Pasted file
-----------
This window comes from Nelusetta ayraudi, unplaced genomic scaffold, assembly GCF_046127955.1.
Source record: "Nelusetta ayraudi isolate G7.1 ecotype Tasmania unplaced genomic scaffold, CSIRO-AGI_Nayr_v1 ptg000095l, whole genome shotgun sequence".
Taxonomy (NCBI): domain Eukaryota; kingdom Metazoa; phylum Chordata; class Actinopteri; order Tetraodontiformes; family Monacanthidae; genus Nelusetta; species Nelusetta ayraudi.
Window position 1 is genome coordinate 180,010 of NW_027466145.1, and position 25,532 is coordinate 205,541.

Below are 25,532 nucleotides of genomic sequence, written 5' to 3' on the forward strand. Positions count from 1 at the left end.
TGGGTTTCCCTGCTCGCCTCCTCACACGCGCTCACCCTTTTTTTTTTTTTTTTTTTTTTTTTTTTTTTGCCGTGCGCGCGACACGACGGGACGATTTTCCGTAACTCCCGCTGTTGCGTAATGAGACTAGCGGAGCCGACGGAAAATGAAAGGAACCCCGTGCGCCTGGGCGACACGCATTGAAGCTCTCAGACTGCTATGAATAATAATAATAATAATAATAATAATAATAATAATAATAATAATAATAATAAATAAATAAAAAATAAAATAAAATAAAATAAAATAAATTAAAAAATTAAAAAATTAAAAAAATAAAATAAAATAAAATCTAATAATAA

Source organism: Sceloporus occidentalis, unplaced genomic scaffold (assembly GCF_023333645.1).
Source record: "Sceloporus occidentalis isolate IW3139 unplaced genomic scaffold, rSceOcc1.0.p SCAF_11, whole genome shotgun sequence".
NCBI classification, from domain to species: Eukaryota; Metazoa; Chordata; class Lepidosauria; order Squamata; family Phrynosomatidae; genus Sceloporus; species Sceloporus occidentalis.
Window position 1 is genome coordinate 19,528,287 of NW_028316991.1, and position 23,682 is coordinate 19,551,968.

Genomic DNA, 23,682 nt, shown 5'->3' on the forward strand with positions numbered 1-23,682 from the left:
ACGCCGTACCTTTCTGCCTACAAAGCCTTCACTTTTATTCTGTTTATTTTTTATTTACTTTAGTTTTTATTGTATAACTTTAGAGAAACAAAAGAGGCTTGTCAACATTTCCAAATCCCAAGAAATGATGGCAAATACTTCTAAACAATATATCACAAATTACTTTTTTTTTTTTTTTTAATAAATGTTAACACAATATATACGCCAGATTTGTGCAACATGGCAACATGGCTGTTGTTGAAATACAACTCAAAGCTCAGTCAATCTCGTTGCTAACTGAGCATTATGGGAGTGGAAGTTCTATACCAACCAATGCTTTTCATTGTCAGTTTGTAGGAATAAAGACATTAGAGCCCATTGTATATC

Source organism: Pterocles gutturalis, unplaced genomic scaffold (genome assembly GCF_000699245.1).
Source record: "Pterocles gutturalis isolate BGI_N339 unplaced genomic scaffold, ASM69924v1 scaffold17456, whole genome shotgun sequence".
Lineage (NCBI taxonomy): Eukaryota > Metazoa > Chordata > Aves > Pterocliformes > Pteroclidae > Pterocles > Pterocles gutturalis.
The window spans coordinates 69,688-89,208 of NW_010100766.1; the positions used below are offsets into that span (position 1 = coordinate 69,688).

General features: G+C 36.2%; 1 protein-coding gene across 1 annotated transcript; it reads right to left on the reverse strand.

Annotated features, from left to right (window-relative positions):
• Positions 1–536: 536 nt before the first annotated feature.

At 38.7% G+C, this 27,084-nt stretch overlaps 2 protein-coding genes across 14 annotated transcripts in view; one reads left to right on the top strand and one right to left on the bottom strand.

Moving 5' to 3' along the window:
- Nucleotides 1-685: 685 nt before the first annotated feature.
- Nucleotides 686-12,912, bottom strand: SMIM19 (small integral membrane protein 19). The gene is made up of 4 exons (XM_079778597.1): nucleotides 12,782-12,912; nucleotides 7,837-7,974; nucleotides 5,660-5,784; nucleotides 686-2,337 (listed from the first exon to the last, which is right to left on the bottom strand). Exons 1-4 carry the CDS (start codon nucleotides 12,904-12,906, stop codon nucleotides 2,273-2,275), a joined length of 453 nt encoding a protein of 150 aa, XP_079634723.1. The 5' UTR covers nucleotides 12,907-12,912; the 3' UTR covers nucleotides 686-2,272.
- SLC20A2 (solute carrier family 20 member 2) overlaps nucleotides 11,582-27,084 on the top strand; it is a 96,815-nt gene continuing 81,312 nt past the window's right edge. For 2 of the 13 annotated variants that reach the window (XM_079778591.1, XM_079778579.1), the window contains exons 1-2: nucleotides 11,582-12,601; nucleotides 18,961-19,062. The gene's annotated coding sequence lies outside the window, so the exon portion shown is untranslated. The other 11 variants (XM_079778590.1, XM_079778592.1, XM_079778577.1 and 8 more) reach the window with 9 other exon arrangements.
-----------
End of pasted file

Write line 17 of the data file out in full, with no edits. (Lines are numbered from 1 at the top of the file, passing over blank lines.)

General features: G+C 36.2%; 1 protein-coding gene across 1 annotated transcript; it reads right to left on the reverse strand.